Highlights of the Proposed Guides for the Use of U.S. Origin Claims

For Your Information

The guides propose a new standard for making unqualified "Made in USA" claims:

  • To be called "Made in USA," a product must be substantially all made in the United States
  • A product will be considered substantially all made in the United States if:
    • U.S. manufacturing costs are at least 75% of manufacturing costs and the product was last substantially transformed in the United States; OR
    • The product was last substantially transformed in the United States and all significant parts or components of the product were last substantially transformed in the United States.

(Note: "substantial transformation" is a U.S. Customs Service term that refers to a manufacturing process that results in a new and different article of commerce, having a new name, character and use that is different from that which existed prior to the processing)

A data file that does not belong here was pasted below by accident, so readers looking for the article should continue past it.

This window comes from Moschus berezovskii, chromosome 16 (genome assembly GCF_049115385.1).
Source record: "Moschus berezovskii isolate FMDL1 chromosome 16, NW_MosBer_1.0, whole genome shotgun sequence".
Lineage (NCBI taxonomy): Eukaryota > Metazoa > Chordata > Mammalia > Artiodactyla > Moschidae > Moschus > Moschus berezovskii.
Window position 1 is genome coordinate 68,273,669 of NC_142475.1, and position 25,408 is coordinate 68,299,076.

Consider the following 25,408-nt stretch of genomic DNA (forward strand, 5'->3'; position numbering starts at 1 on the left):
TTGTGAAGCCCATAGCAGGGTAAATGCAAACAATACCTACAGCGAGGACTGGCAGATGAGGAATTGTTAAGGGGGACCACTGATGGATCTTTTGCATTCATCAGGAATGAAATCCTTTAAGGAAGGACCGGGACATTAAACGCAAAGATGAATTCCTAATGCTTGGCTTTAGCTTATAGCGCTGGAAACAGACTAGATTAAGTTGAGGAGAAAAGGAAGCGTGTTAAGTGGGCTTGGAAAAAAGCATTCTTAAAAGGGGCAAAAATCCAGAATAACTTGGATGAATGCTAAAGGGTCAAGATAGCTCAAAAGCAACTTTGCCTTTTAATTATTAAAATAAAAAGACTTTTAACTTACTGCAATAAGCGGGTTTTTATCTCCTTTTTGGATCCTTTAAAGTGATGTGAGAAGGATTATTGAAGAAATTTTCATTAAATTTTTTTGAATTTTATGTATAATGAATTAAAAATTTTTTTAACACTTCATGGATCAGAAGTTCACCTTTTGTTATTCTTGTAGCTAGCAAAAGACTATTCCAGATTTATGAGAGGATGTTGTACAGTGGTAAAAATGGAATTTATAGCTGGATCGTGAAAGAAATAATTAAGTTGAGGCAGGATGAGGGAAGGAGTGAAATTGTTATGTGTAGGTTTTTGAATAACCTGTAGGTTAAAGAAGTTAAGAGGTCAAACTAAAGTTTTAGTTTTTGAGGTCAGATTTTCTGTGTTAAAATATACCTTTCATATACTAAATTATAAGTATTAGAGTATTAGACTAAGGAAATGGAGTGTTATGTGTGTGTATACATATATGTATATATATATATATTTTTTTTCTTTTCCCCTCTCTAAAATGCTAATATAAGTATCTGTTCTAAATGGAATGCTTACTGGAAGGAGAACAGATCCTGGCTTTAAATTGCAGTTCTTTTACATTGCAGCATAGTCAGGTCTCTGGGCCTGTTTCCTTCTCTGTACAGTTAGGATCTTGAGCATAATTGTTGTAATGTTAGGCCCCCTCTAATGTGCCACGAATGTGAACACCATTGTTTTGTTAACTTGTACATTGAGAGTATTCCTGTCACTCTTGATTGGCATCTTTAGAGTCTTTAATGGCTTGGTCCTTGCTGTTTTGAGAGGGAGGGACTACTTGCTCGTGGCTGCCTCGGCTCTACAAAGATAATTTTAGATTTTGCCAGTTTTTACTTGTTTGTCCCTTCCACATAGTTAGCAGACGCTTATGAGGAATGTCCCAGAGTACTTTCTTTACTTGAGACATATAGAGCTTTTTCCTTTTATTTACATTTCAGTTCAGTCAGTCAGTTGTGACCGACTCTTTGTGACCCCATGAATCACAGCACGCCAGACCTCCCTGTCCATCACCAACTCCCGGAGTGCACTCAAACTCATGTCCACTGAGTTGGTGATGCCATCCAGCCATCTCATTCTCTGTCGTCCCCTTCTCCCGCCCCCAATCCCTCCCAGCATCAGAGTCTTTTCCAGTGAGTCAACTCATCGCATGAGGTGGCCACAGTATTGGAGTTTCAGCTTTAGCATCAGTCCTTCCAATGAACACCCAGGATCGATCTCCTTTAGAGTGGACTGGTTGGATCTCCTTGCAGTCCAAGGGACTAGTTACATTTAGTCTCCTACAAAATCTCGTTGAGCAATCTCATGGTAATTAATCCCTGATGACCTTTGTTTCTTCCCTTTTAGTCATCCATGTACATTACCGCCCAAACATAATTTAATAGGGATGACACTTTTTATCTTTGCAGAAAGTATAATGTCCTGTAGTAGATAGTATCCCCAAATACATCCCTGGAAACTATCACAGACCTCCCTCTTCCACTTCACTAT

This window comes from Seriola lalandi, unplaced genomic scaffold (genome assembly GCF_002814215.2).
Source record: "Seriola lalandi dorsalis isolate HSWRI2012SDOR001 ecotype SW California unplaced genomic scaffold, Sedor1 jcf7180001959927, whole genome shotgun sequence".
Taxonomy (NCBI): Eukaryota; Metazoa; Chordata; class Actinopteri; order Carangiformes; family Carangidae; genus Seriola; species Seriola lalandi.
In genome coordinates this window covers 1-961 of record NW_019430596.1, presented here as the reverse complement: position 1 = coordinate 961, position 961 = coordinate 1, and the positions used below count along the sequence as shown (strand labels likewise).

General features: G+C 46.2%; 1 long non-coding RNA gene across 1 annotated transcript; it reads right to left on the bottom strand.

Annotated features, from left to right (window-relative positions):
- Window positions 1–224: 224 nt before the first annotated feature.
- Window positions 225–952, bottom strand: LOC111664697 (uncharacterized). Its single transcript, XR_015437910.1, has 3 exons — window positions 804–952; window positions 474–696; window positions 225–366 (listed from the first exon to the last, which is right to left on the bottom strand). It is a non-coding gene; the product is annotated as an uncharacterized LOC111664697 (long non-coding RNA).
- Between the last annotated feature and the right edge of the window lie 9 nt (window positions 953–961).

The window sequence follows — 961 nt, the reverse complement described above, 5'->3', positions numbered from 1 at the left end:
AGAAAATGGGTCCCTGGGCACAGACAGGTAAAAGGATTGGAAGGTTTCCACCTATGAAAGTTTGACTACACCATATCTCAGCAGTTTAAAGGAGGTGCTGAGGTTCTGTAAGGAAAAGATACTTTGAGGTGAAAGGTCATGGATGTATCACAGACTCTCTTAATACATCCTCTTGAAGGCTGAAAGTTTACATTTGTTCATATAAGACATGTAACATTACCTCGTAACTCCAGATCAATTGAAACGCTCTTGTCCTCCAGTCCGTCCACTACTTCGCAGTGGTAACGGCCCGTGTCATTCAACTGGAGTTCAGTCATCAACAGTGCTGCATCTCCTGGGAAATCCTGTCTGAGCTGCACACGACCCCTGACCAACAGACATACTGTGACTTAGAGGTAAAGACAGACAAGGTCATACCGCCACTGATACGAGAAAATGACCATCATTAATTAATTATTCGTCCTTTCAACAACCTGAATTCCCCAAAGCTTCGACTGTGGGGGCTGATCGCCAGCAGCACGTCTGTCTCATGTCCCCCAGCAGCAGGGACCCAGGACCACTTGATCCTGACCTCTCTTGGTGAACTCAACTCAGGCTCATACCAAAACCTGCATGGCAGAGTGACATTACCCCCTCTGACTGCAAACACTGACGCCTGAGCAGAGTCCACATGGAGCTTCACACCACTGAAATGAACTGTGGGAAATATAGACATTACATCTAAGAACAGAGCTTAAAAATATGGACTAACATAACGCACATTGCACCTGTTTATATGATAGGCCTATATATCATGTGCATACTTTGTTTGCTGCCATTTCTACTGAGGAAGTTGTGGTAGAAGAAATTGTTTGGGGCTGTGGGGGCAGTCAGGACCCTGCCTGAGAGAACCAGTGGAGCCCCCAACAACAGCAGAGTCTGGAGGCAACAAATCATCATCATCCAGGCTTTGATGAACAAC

If a product does not meet the standard for an unqualified "Made in USA" claim, the marketer of the product may still promote the U.S. content of the product through more limited types of U.S. origin claims. These include:

  • Qualified claims, e.g.,"Made in USA of U.S. and imported parts" or "U.S. Content: 50%"
  • Claims about the U.S. origin of specific parts or manufacturing processes
  • Claims comparing the product’s U.S. content with that of competing products

In addition, the proposed guides:

  • Include examples that show how the guides apply in different situations
  • Address the relationship between the FTC’s requirements for U.S. origin claims and the U.S. Customs Service’s requirements for foreign country-of-origin labels (e.g., "Made in Japan")
  • Provide guidance on how marketers can calculate U.S. content
  • Include a provision addressing situations where a product is both sold in the United States and exported, and the United States and foreign countries have potentially conflicting country-of-origin marking policies

Finalization and Enforcement of the Proposed Guides

  • The guides are not yet final. The Commission will accept written comments on the proposed guides until August 11, 1997. After reviewing the public comments, the Commission can accept, reject, or modify the proposed guides.
  • Because the guides are not themselves enforceable regulations, there is no penalty for violating the guides per se. However, conduct which violates the guides may lead to enforcement action under Section 5 of the FTC Act, which prohibits unfair and deceptive acts and practices.